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Author Topic: Global Forest Watch  (Read 25048 times)

AbruptSLR

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Re: Global Forest Watch
« Reply #100 on: January 06, 2017, 04:32:06 PM »
Wilcox, B. P., S. Bruijnzeel, and H. Asbjornsen (2016), The pace of change on tropical landscapes, Eos, 97, doi:10.1029/2016EO063837. Published on 30 December 2016.

https://eos.org/meeting-reports/the-pace-of-change-on-tropical-landscapes?utm_source=eos&utm_medium=email&utm_campaign=EosBuzz010617

Extract: "… the dual processes of climate change and deforestation are driving rapid changes in tropical landscapes. The effects of these changes on water and biogeochemical processes, at a range of scales, are enormous but poorly understood. Scientists do know, for example, that deforestation leads to changes in evapotranspiration, streamflow, and precipitation on local to regional scales and may even influence global climates. Similarly, climate change will likely lead to large-scale and important changes in cloud and precipitation dynamics, feedbacks between the atmosphere and vegetation, and hydrologic cycles in the tropics."
“It is not the strongest or the most intelligent who will survive but those who can best manage change.”
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AbruptSLR

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Re: Global Forest Watch
« Reply #101 on: January 15, 2017, 06:22:18 PM »
The linked article is entitled: "Ecuador has begun drilling for oil in the world's richest rainforest".  Need I say more?

http://www.vox.com/energy-and-environment/2017/1/14/14265958/ecuador-drilling-oil-rainforest

“It is not the strongest or the most intelligent who will survive but those who can best manage change.”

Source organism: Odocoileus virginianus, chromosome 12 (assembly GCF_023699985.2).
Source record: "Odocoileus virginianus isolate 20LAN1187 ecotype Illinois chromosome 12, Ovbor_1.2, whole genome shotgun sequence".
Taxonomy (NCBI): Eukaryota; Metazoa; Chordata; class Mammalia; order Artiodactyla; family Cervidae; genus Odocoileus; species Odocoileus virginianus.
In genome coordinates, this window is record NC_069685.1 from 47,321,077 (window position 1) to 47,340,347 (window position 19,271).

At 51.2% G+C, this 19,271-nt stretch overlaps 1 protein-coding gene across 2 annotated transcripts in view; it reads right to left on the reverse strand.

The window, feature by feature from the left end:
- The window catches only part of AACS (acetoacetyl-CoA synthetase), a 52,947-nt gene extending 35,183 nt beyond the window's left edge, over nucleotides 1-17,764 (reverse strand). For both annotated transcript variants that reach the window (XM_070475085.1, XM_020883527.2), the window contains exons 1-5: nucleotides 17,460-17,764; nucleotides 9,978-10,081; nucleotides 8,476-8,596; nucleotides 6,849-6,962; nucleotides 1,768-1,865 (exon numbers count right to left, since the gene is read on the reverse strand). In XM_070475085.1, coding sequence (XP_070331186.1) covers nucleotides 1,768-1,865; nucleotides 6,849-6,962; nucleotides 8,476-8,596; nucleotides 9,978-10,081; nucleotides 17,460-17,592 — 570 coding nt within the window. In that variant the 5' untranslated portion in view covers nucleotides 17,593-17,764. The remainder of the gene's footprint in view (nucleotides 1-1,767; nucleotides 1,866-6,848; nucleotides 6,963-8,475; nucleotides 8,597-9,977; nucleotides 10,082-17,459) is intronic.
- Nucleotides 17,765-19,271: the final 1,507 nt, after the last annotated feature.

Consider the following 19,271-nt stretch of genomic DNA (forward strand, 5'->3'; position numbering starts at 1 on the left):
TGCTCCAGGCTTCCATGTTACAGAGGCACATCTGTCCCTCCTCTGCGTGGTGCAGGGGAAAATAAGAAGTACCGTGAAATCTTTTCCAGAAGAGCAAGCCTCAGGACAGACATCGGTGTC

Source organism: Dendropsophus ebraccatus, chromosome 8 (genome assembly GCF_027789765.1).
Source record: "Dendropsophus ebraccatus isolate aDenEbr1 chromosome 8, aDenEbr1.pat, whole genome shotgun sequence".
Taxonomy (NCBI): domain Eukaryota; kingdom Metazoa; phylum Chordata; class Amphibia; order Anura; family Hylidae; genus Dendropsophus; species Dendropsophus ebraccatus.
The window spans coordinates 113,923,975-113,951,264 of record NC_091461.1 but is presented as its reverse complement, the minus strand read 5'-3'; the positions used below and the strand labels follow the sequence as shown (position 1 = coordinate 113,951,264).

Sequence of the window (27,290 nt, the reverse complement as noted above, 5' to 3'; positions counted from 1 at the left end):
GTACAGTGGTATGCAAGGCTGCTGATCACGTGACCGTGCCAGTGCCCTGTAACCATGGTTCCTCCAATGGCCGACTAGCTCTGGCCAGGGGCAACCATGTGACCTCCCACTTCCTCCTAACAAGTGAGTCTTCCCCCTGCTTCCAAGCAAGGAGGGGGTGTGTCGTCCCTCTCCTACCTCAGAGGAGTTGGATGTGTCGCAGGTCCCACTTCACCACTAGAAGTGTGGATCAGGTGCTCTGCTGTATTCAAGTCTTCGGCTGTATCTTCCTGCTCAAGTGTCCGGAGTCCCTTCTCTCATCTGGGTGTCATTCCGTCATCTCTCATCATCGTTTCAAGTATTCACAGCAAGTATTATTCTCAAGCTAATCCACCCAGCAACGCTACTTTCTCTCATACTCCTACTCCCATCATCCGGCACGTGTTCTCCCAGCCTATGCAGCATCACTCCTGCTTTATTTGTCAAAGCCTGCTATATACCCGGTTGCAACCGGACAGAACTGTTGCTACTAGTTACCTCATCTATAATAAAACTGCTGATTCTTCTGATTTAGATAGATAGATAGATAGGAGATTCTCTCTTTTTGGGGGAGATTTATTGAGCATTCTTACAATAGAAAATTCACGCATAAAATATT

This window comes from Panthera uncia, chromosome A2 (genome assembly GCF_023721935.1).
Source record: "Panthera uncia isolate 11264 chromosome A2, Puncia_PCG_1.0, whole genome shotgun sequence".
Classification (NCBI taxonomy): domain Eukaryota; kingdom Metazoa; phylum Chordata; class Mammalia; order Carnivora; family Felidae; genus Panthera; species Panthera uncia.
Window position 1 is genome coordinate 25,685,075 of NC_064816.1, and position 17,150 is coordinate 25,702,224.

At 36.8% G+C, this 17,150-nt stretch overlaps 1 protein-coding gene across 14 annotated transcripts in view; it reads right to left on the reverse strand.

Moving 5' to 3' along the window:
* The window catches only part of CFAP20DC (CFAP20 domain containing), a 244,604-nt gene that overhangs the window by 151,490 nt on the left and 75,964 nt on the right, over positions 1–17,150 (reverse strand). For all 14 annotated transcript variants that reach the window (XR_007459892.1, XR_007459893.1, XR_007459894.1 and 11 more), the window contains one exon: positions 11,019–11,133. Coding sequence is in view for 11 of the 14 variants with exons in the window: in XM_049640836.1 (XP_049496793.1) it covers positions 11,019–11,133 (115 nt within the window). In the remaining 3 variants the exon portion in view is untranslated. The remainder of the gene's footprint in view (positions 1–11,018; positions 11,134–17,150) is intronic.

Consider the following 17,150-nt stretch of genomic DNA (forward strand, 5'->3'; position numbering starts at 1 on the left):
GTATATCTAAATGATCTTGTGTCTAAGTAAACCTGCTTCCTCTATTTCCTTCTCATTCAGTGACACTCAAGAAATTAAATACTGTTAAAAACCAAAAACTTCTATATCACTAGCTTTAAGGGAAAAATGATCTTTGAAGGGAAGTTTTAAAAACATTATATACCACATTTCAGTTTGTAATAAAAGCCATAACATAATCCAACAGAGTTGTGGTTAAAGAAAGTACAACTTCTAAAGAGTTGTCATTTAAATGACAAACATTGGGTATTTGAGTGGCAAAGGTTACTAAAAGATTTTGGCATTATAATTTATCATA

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DrTskoul

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Re: Global Forest Watch
« Reply #102 on: January 15, 2017, 06:44:01 PM »
The linked article is entitled: "Ecuador has begun drilling for oil in the world's richest rainforest".  Need I say more?

http://www.vox.com/energy-and-environment/2017/1/14/14265958/ecuador-drilling-oil-rainforest


The world developed countries should be paying countries like Ecuador to keep the rainforests pristine... They don't want to be poor. How else can tthey do ?
“You can know the name of a bird in all the languages of the world, but when you're finished, you'll know absolutely nothing whatever about the bird... So let's look at the bird and see what it's doing -- that's what counts.”
― Richard P. Feynman

AbruptSLR

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Re: Global Forest Watch
« Reply #103 on: January 24, 2017, 06:13:48 PM »
The linked article is entitled: "We are destroying rainforests so quickly they may be gone in 100 years".  Will the world allow the current high rate of deforestation to continue, or will it take effective action?

https://www.theguardian.com/global-development-professionals-network/2017/jan/23/destroying-rainforests-quickly-gone-100-years-deforestation

Extract: "Rich countries pledged at Paris to raise $100bn a year to help poor countries reduce their emissions. Some of that money should go to tropical forest protection.